State health officials reported 13 new cases of coronavirus on Tuesday as well as one additional death in Maine.
To date, 888 people statewide have tested positive for the COVID-19 disease caused by the coronavirus, although health officials acknowledge the number of individuals who have contracted the virus is much higher. At least 36 individuals have died from the disease, according to the latest figures from the Maine Center for Disease Control and Prevention.
The number of active coronavirus cases in Maine — calculated by subtracting deaths and recoveries from the case total — decreased by 17 and stood at 409 on Tuesday. Monday was the first day since March 20 that the number of new confirmed COVID-19 cases was held to the single digits.
The Maine CDC reported that 443 people have recovered from the COVID-19 and have been released from isolation. It’s the first time the number of people who have recovered is higher than the number of active cases.
Forty people were hospitalized from the illness as of Tuesday, with 16 of those patients being cared for in intensive care units. Among those patients, eight were hooked up to ventilators to assist their breathing after suffering respiratory failure.
Maine hospitals had a total of 317 intensive care beds on Tuesday, of which 149 were available, and a total of 336 ventilators, of which 281 were available. The state also has 369 alternative ventilators, according to the CDC.
Dr. Nirav Shah, director of the Maine CDC, is scheduled to hold his daily briefing on the coronavirus situation at 2 p.m.
There is an ongoing debate in Maine and across the country about when governors will be able to lift the stay-at-home orders and other restricti ons on individuals and businesses in order to begin “reopening” the economy. A key part of that equation, public health officials say, will be ramping up states’ testing capacity to better document infection rates.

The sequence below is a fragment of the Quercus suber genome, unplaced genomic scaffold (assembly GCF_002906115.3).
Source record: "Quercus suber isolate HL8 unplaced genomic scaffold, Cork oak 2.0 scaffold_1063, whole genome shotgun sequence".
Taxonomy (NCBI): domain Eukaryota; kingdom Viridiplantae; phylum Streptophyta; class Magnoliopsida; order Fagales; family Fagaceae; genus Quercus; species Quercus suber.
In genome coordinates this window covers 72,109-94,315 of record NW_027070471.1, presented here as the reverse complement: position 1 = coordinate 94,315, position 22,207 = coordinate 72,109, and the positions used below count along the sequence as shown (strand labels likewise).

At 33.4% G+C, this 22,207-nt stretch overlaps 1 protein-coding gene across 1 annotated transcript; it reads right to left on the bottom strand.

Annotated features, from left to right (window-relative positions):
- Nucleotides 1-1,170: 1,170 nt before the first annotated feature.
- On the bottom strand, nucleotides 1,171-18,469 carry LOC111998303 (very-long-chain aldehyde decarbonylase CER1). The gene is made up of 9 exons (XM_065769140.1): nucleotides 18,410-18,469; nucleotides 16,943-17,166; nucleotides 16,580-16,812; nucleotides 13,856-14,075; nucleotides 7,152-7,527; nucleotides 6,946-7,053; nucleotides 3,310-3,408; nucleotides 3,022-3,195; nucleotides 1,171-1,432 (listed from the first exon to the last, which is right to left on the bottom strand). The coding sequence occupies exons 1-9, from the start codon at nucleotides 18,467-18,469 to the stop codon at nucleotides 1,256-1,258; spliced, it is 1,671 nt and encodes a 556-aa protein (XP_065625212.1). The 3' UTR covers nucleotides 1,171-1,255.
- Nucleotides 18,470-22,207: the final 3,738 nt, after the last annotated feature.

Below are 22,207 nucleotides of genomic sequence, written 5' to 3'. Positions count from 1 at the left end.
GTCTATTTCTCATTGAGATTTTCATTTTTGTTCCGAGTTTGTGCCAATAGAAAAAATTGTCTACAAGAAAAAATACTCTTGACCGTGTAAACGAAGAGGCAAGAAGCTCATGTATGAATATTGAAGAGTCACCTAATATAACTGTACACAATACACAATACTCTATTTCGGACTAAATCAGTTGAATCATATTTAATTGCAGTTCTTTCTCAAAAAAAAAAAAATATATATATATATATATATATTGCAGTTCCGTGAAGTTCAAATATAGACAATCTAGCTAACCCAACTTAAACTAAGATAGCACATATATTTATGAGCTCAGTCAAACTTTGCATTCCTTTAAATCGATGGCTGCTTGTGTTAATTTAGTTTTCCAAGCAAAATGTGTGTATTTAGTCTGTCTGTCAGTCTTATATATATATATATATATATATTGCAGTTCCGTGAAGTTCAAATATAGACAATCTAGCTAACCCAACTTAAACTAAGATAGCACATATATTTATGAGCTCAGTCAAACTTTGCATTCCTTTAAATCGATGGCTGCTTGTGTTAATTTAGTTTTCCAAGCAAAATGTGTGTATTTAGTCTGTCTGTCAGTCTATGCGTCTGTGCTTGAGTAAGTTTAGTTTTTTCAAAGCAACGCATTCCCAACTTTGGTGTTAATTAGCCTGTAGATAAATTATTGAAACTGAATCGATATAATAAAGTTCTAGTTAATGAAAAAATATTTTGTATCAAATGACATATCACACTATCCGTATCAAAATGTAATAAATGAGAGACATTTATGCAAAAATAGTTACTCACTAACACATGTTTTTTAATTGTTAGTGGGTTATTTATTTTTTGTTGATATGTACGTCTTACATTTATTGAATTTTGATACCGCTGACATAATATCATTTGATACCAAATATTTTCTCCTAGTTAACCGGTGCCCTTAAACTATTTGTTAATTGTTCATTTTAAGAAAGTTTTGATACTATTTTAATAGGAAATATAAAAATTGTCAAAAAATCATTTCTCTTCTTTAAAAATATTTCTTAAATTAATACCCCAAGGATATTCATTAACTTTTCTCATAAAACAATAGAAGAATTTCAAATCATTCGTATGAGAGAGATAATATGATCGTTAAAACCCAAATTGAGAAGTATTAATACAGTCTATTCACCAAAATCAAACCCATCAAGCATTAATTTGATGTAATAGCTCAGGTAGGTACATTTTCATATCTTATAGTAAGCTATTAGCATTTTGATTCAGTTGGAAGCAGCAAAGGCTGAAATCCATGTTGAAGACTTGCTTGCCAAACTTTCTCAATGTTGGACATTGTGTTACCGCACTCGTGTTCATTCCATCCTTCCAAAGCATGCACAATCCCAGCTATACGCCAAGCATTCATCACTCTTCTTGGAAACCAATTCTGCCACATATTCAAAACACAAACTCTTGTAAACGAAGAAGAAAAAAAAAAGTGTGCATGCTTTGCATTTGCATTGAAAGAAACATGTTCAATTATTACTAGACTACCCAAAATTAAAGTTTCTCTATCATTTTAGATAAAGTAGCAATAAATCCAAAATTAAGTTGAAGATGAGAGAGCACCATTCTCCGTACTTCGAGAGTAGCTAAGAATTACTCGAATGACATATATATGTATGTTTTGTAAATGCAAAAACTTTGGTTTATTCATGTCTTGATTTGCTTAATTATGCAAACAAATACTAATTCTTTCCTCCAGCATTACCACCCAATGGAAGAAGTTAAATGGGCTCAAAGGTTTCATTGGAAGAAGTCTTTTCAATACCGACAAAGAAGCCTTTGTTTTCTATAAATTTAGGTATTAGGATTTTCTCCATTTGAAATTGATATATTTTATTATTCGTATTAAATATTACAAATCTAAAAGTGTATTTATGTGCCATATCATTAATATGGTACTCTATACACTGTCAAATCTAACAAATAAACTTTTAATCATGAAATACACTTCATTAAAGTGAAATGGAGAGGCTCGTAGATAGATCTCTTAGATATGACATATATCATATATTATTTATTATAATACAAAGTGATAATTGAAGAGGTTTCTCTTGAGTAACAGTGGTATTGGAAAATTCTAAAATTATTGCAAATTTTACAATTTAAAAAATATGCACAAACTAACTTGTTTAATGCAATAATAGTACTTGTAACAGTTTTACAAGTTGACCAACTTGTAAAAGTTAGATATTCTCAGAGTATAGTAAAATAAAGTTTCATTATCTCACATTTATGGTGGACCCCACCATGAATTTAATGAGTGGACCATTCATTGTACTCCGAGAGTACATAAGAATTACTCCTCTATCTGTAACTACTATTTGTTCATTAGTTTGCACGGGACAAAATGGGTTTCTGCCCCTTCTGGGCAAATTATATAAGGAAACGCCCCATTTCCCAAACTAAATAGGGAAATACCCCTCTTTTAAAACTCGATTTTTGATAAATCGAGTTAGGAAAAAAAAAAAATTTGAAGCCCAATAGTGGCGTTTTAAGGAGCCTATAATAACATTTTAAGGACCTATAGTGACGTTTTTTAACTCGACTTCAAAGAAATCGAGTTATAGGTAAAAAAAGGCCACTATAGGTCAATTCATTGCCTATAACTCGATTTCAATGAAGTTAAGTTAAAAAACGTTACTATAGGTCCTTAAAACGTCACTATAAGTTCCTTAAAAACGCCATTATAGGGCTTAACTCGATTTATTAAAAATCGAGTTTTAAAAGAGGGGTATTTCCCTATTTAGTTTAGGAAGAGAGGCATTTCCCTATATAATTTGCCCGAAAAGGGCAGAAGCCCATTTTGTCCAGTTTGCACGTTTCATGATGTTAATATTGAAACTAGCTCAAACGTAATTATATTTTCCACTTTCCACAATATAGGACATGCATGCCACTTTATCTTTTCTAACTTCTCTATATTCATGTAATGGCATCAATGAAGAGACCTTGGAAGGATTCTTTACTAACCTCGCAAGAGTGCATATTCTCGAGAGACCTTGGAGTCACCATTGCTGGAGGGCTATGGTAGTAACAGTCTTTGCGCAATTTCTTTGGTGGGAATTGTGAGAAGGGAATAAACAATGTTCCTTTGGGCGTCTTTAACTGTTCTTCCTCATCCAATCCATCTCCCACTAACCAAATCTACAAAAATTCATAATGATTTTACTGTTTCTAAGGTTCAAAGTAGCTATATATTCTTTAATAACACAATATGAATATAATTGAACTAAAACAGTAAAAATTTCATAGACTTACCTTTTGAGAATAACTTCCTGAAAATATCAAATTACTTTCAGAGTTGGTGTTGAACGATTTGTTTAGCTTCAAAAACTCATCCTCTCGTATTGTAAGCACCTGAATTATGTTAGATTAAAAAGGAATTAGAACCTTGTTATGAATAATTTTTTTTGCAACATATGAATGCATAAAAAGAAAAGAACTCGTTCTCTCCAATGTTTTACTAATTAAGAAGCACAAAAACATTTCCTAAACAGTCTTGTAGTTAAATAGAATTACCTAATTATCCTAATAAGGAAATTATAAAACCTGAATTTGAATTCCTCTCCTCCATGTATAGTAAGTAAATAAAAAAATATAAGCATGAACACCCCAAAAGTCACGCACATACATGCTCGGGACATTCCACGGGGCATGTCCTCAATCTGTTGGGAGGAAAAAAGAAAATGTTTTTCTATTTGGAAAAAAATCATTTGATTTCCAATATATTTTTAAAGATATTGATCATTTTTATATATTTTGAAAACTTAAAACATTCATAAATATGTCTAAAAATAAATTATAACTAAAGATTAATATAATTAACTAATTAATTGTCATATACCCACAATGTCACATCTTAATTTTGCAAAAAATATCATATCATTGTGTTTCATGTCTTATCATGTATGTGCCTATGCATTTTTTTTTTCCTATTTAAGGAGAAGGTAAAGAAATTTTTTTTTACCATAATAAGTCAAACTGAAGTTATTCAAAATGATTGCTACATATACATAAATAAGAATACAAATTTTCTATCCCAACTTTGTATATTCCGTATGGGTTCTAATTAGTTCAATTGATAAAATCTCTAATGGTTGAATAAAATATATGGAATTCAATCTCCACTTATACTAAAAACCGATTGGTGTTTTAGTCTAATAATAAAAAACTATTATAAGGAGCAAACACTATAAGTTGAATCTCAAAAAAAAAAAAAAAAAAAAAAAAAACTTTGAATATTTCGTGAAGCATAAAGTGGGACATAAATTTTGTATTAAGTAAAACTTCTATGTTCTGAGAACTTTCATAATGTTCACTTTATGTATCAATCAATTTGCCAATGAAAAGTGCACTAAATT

Yet there appears to be a disconnect between governors and the White House — and particularly with President Trump — over the role the federal government should play in ramping up testing and states’ current capacity to conduct those tests.
Maine Gov. Janet Mills’ office said late Monday that an email from the White House providing a state-by-state breakdown of states’ testing capacity “does not appear to be accurate and is not representative of testing capacity within Maine – a concern shared by several other Governors with respect to their states.”
“This inaccurate document aside, what Maine needs most right is support from the Federal government to expand testing in a significant and meaningful way, including delivery of additional testing supplies,” Mills spokeswoman Lindsay Crete said in a statement. “In the meantime, the state will continue do its best to work with the Federal government and private vendors to obtain needed testing materials.”
Cumberland County remains the hotspot for COVID-19 in Maine, with 386 confirmed cases and 17 deaths, followed by York County with 186 cases and six deaths. The two counties added eight new confirmed cases between Monday and Tuesday but 17 people were added to the recovered list in Cumberland and York counties.
Meanwhile, Waldo County held steady with 43 total cases, eight deaths and five recoveries. The Tall Pines nursing home in Belfast has been the hardest-hit congregate care facility in the state, reporting eight deaths among the 38 confirmed cases there.
Maine has, to date, experienced lower infection and death rates per capita than many other states, according to COVID-19 tracking and analysis by The New York Times. But Maine is also believed to be behind most other northeastern states along the “curve” of the disease, which has an incubation period of up to 14 days.
As of Monday, Maine had a confirmed infection rate of 65 people for every 100,000 residents, placing the state in the bottom fifth nationally. The rate in New York, by comparison, was 1,272 cases among every 100,000 people while Massachusetts stood at 575 cases for every 100,000 residents, according to the newspaper’s tracking system.
Maine and New Hampshire have had three deaths per 100,000 people compared to 37 deaths per 100,000 Connecticut residents and 26 deaths for every 100,000 residents of Massachusetts.